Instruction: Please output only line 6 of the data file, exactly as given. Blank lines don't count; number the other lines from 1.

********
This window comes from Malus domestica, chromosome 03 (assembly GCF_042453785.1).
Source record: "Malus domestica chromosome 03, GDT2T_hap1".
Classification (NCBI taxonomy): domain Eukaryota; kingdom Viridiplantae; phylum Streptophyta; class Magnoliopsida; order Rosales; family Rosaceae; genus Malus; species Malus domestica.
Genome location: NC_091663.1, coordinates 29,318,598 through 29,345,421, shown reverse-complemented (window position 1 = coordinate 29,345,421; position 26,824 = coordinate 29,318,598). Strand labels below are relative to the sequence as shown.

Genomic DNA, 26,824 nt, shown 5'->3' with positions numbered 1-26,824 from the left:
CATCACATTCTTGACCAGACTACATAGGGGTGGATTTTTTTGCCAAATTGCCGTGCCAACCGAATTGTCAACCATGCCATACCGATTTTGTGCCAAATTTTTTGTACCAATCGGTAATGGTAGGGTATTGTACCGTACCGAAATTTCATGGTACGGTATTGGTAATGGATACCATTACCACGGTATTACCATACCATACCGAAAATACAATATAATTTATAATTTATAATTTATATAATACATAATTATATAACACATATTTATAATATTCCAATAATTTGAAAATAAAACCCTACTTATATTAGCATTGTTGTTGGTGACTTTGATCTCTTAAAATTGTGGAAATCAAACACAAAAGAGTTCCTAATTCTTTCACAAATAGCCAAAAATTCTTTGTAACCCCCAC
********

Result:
CATCACATTCTTGACCAGACTACATAGGGGTGGATTTTTTTGCCAAATTGCCGTGCCAACCGAATTGTCAACCATGCCATACCGATTTTGTGCCAAATTTTTTGTACCAATCGGTAATGGTAGGGTATTGTACCGTACCGAAATTTCATGGTACGGTATTGGTAATGGATACCATTACCACGGTATTACCATACCATACCGAAAATACAATATAATTTATAATTTATAATTTATATAATACATAATTATATAACACATATTTATAATATTCCAATAATTTGAAAATAAAACCCTACTTATATTAGCATTGTTGTTGGTGACTTTGATCTCTTAAAATTGTGGAAATCAAACACAAAAGAGTTCCTAATTCTTTCACAAATAGCCAAAAATTCTTTGTAACCCCCAC